Dozens are feared dead today after an inferno believed to have started when a fridge exploded ripped through a 27-storey west London tower block in just 15 minutes.
Residents were seen throwing themselves and their children out of windows to avoid being burned to death – others made ropes by tying sheets together as fire engulfed Grenfell Tower in White City at 1am today.
But a baby tossed from the ‘ninth or 10th floor’ of the building housing 600 people was caught by a member of the public and survived with only broken bones and bruises, a witness has said.
The trapped, some of whom are still inside, were heard begging for their lives screamed ‘help me’ while waving white towels, torches and mobile phones to attract the attention of the 200 firefighters who started storming the building within six minutes of the 999 call.
Those who managed to flee said it was ‘like hell on earth’ inside and compared the disaster to the 9/11 attack – and also revealed there was no working fire alarm, sprinklers failed and the only staircase out was blocked.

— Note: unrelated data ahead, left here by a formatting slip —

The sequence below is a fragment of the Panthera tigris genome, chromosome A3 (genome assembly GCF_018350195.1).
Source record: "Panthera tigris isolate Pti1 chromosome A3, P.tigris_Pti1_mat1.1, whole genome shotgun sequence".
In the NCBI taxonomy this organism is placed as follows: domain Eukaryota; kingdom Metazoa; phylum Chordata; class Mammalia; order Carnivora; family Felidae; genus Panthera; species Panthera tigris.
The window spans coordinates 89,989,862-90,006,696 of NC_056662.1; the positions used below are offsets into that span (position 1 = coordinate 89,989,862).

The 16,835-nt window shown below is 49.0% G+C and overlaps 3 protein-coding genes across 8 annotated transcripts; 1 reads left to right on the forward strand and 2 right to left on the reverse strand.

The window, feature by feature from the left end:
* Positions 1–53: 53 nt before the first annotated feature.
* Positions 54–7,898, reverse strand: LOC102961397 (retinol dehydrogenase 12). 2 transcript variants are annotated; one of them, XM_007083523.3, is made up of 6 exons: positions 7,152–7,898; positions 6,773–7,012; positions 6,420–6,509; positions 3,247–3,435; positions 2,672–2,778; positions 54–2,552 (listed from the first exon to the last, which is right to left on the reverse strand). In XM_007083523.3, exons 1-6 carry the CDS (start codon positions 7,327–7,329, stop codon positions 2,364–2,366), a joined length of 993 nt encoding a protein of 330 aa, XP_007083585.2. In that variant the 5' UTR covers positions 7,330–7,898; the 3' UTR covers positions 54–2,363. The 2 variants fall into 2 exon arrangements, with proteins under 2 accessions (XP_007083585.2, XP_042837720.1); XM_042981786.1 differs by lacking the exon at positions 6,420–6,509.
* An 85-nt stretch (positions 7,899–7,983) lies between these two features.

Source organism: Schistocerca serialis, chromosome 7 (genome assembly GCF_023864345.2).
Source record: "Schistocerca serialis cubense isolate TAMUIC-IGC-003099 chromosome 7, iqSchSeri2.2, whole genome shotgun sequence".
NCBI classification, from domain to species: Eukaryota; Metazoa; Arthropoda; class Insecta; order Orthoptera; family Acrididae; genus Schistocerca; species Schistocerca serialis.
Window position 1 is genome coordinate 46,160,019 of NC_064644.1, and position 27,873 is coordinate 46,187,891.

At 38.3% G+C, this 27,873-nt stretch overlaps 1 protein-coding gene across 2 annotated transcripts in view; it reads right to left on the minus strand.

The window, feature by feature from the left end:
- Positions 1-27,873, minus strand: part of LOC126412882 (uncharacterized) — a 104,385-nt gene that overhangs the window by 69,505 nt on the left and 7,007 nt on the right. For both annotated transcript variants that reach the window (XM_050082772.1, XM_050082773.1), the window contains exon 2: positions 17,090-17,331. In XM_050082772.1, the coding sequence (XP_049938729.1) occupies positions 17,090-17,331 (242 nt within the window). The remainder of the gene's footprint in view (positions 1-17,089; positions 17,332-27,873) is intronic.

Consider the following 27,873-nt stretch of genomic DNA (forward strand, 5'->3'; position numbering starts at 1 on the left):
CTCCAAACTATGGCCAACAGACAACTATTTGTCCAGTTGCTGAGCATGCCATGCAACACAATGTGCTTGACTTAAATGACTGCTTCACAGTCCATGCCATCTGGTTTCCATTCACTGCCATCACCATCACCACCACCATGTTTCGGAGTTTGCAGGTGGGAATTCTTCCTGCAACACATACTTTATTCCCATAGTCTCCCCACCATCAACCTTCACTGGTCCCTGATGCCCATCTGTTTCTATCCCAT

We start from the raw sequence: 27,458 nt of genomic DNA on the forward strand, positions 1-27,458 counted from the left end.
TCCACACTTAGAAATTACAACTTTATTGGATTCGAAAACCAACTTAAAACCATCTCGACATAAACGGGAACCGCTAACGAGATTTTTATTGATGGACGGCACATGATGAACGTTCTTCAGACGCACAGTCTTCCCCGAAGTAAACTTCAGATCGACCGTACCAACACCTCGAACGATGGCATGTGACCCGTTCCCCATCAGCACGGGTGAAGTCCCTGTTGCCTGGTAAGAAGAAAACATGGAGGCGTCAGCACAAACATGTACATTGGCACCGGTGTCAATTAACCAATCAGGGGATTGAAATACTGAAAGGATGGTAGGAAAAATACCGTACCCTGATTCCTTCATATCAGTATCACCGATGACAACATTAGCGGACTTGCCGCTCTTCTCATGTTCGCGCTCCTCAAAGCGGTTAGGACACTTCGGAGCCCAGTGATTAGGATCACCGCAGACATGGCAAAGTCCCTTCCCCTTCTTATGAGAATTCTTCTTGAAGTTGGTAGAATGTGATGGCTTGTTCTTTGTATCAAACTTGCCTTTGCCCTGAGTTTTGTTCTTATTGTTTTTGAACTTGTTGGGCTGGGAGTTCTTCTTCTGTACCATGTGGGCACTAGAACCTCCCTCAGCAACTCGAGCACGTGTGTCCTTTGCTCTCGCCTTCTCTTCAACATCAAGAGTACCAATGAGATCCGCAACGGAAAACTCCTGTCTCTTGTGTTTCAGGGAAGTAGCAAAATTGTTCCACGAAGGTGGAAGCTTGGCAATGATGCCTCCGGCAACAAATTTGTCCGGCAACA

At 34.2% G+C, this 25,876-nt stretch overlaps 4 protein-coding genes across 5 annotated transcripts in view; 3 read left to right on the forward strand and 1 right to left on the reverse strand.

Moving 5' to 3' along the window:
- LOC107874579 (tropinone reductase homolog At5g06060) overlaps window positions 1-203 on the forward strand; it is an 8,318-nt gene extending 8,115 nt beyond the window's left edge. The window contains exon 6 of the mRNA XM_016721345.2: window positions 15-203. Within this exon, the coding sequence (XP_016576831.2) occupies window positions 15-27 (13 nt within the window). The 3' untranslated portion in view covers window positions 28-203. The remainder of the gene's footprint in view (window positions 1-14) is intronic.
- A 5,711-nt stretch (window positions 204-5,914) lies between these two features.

The building’s new cladding completed during a recent £10million refurbishment ‘went up like a match’ and sped up the blaze, another said.
Mayor of London Sadiq Khan has also demanded to know why Grenfell residents were told to ‘stay put’ in their flats for up to an hour in the event of a fire and will investigate claims that residents repeatedly warned that many people would die in the event of a major fire.
Dany Cotton, Commissioner of the London Fire Brigade, said there had been ‘a number of fatalities’ while the London Ambulance Service said 50 people are in hospital and paramedics are treating many more walking wounded for smoke inhalation and minor burns.
Desperate survivors being cared for in several west London rescue shelters have seen sobbing as family and loved-ones, including dozens of children, remain unaccounted for. Other posted photographs of the missing on social media.
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One witness said he saw several people jumping to their deaths from all floors to escape the fire.
A survivor broke down on live TV as he said his neighbour on the fourth floor had confessed that his ‘fridge had exploded’ before fire swamped the building – but the fire service told MailOnline it is too early to confirm the cause